cago's response to the sweeping order of the national fuel ad
ministration for the conservation of coal today.
With the lifting of the burden of commerce from the storm
harassed railways, great streams of coal began moving through
the traffic jams.
Although captains of industry fought until the last minute
against Dr. Garfield's order, at the stroke of midnight all op
position turned to loyal support of the government.
ukase were reported during the day,
Most of these were due to ignorance
and resulted only in a warning.
Organized efforts are being made to
care for small wage earners whose
families had been left in distress.
Some plants announced rhat they
would pay part of the salaries of their
workers left in enforced idleness.
Others prepared to immed-ately re
lieve any distress that their forces
might not be disrupted by migration
of the employes,
TIGHT LID IN K. C.
Kansas City, Jan. 19. Hundreds of
night workers came to their places of
employment this evening carrying
Iunche3 as a result of the local fuel
administration's coal conservation or
der which provides that restaurants
fSfiall cose at 10 p. m.
Several additional restrictions were
added by Mr. Lampkin today and as
the order stood tonight, all places of
amusement and saloons, including
those in hotel bars, must close at lO
p. m. daily and on Mondays and Tues
days, all eating places must close
at 10 p. m, daily; all unnecessary out
door lights must be curtailed; drug
stores and barbershops must close at
10 p. m.j office buildings may not be
opened before 7 a. m. and must be
closed at 7 p. m. Retail stores must
not open before 7. a, m
Put Six Days in Five.
New York, Jan. 19. The doing of
six days' work in five during Monday
less industrial weeks is recommended
to members of the National Boot and
Shoe Manufacturers' association in a
bulletin telegraphed to them today by
John S. Kent, president.
A Free Trial of Pyramid File Treat
meat Will Answer the Question
- Emphatically. ' '
Mlello! Bend Me a Bos ot Pyramid."
Tour ease Is no worse than were
the cases tf many who did try this
remarkable Pyramid Pile Treatment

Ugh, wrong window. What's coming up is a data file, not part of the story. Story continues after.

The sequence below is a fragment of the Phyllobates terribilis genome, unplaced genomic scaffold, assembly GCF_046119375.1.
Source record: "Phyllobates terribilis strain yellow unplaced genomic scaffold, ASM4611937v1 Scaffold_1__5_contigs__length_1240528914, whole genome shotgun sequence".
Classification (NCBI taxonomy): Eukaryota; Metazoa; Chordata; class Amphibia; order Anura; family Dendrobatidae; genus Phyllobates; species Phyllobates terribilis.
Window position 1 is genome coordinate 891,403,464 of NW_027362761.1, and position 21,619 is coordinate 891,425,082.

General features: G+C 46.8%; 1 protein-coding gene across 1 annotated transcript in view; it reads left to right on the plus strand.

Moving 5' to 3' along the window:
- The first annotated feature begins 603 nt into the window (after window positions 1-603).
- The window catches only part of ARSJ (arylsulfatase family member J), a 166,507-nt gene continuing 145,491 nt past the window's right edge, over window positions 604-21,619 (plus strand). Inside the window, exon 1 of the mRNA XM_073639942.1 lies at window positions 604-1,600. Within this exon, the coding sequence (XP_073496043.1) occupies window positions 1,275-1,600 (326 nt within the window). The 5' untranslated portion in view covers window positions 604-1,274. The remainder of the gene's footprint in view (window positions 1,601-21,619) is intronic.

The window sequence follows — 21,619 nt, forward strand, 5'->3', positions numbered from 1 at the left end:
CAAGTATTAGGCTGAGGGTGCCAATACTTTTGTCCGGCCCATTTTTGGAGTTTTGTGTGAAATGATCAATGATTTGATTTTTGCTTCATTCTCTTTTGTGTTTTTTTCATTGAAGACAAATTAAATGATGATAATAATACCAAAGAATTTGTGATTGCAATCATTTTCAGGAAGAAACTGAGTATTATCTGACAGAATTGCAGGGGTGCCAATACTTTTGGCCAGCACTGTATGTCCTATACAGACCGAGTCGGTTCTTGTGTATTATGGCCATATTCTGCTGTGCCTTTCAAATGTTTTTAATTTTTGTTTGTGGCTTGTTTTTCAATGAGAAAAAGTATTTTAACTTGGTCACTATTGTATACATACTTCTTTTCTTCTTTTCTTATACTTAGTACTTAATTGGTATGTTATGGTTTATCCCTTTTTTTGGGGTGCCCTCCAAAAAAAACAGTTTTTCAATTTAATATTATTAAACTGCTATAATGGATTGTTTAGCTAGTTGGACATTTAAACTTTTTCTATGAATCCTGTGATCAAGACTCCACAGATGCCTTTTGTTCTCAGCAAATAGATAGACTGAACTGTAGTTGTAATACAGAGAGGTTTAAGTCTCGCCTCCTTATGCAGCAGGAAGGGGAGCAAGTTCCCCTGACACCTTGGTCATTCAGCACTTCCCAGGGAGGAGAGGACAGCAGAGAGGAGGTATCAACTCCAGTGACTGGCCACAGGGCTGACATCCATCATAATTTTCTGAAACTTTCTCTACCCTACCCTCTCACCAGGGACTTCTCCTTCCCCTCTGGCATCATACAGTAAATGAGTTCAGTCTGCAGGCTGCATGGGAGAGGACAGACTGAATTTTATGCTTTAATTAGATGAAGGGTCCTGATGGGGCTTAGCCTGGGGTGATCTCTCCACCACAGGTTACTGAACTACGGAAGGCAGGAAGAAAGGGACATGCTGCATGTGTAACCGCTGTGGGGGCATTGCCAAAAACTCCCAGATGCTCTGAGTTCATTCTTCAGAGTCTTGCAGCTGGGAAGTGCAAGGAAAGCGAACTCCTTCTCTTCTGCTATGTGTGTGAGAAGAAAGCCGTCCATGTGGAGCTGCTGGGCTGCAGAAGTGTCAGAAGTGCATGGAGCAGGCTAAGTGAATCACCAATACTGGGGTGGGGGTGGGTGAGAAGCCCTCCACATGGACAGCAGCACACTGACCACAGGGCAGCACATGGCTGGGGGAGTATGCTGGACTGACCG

and who have since written us let
ters bubbling over with joy and
Test It at our expense by mailing:
the below coupon, or pet a (Wo box from
your druggist bow. Take no substitute.
FREE SAMPLE COUPON
PYRAMID DRUG COMPANY,
m Pyramid Building
, Kindly fnd me a Free sample
of Pyramid Pile Treatment, in
1 1 1 1 ii 1 1 1
Hopes Women Will
Adopt This Habit '
, As Well As Men
Glass of hot water each morn
ing helps us look and feel ,
clean, sweet, fresh.
Happy, brurht, alert vigorous and
viracibus a good, clear Bkin; a nat
ural, rosy complexion and freedom
from illness are assured only by clean,
healthy blood. If only every woman
and likewise every man could realize
the wonders of the morning inside
bath, what a gratifying change would
Instead of the thousands of sickly,
anaemic-looking men, women and
girls with pasty or muddy complex
ions; instead of the multitudes of
"nerve wrecks," "rundowns," "brain
fags" and pessimists we siiould see a
virile, optimistic throng of rosy
cheeked people everywhere.
An inside bath is had by drinking,
each morning before breakfast, a
glass of real hot water with a tea
spoonful of limestone phosphate in it
to wash from the stomach, liver, kid
neys and ten yards of bowels the pre
vious day's indigestible waste, sour
fermentations and poisons before put
ting more food into the stomach.
Those subject to sick headache, bil
iousness, nasty breath, rheumatism,
colds, andjpartlcularly those who have
a pallid, sallow complexion and who
are constipated very often, are urged
to obtain a quarter pound of lime
stone phosphate at the drug store,
which will cost but a trifle, but is
sufficient to demonstrate the quick
and remarkable change in both health
and appearance awaiting those who
practice internal sanitation. Adv.
You can secure a maid, stenogra
pher or bookkeeper by using a Bee
U. S. Horses and Mules
Washington, Jan. 19. "Shipping
fever' and its complications, for which
no satisfactory preventive has been
found, has caused the loss of 4,777
horses and mules in the army remount
service. An announcement today said
the loss amounted to $835,975. Steps
have been taken to reduce loss from
the disease, a form of influenza. Since
the United States entered the war,
army horses and mules have increased
from 66,145 to 344,000.
Filipinos May Fight.
Washington, Jan. 19. Authority to
call into the United States service
Philippine military organizations is
given the president in a house bill
passed today by the senate and sent
to the White House.
(Article No. 10.)
CHIROPRACTIC FOR THE
The liver is the largest gland in the
human body. It occupies the upper
portion of the abdomen on the right
side, just beneath the lower ribs.
The function of the liver is to man
ufacture the bile which is then passed
downward through the bile duct in
the bowel. The liver contains an
amount of blood equivalent to one
fourth of all this fluid to be found in
the body and the amount is always
increased during digestion.
Some diseases of the liver are in